As a pandemic presses on, waves of grief follow its path

In a strong voice tinged with her Irish homeland, Fiona Prine talks hauntingly about loss. From her COVID-19 infection and isolation — self-imposed in hopes of sparing her husband, folk-country legend John Prine — to his own devastating illness and death, she’s had more than her share in this year like no other.

Illness and death are the pandemic’s most feared consequences, but a collective sense of loss is perhaps its most pervasive. Around the world, the pandemic has spread grief by degrees.

While less than 1% of the global population is known to have been infected, few on Earth have been spared some form of loss since the coronavirus took hold. With nearly 1 million deaths worldwide, full-blown bereavement is the most recognizable.

But even smaller losses can leave people feeling empty and unsettled.

Layoffs. Canceled visits with Grandpa. Shuttered restaurants. Closed gyms. These are losses that don’t fit

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The Relentlessness of Black Grief

Black grief is not confined to the deaths of our legends and loved ones. We mourn because we know all too well that systemic inequities exist in health care, criminal justice, voting, housing, education, the economy. And they are on full display now. According to the Centers for Disease Control and Prevention, communities of color are at high risk for COVID-19 due to ailments such as obesity, diabetes, heart disease, and high blood pressure—whose prevalence in these communities is the result of long-standing racial health disparities. We know that those in the Black community make up a disproportionate number of essential workers, and that we are underinsured. We see how our children are affected by remote learning and school closings. We witness, with each killing captured on film, how Black people are treated by the police.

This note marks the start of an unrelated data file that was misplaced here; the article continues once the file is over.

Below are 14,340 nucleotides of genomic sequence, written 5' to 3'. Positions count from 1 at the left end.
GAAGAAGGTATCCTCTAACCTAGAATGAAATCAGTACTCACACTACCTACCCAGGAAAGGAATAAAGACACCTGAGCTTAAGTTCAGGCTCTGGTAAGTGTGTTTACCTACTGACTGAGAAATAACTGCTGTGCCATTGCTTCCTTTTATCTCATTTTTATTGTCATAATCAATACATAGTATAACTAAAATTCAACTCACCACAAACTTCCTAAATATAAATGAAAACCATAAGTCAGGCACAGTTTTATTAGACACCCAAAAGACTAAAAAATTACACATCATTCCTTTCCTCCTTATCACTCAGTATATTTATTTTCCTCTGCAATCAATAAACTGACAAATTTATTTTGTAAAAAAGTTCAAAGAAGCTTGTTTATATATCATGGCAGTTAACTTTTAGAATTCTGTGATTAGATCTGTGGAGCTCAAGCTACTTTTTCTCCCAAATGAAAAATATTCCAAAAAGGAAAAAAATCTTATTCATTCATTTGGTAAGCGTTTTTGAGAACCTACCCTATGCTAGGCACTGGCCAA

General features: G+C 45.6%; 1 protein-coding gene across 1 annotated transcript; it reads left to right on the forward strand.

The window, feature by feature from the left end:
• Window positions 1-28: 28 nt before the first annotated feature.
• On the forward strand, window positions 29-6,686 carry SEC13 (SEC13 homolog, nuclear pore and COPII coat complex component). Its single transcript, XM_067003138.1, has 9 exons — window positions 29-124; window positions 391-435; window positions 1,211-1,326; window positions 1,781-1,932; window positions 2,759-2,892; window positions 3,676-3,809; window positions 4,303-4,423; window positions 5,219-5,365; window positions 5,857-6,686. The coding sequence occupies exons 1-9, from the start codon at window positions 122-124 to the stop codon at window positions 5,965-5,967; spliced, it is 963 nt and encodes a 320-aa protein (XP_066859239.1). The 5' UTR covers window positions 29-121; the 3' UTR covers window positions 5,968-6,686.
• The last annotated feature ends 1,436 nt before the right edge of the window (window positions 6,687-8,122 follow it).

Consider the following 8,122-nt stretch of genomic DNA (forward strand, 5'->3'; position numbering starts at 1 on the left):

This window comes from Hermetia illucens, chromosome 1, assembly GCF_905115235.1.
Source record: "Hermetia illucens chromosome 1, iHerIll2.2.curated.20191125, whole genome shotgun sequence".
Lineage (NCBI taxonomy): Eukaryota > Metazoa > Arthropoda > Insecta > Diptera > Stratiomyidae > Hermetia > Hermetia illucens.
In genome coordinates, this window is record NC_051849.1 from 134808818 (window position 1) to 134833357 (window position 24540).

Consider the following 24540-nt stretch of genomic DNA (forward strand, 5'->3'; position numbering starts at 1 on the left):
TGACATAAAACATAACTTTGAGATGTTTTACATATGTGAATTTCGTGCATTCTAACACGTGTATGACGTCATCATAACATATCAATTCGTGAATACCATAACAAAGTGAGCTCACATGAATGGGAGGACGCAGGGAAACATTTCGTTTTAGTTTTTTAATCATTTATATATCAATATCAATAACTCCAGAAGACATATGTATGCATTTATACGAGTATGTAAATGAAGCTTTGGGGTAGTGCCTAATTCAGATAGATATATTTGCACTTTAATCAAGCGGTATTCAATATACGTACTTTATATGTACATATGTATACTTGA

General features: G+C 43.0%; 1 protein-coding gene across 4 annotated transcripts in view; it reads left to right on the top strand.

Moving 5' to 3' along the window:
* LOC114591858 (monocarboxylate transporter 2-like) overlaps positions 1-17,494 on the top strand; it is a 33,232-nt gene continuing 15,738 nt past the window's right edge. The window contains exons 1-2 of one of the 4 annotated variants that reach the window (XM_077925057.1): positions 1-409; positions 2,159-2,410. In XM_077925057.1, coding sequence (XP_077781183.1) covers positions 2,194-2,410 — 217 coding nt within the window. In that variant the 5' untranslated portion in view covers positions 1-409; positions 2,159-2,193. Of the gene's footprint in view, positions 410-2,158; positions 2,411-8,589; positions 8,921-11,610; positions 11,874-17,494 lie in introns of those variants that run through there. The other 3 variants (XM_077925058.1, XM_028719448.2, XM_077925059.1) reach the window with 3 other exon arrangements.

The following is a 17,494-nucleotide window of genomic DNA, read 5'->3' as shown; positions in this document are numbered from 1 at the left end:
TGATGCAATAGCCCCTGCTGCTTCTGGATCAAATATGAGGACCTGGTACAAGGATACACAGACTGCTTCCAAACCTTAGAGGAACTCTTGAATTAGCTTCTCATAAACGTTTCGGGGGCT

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Sadness, Grief, Anger, Resentment – How Acupuncture and Traditional Chinese Medicine Can Help

In life there are many genuine reasons to grieve, to feel sad, to get angry or to feel resentful. The death of a loved one, the loss of a job, being disregarded in your work or personal life, the ongoing challenges of the material world that we live in, not feeling fulfilled, dysfunctional relationships, broken relationships, the loss of a pet… the list is almost endless.

What makes the situation even more difficult is that in today’s society we are often under so much stress that the emotion is not given permission to vent or surface properly, which can lead to other difficult emotions and stronger feelings of sadness, grief, anger etc. and it is a self perpetuating situation.

A Look At Sadness, Grieving & Western Medicine

If you are sad or grieving and you live in a "western civilised country" then you may consider going to a doctor. Friends … Read More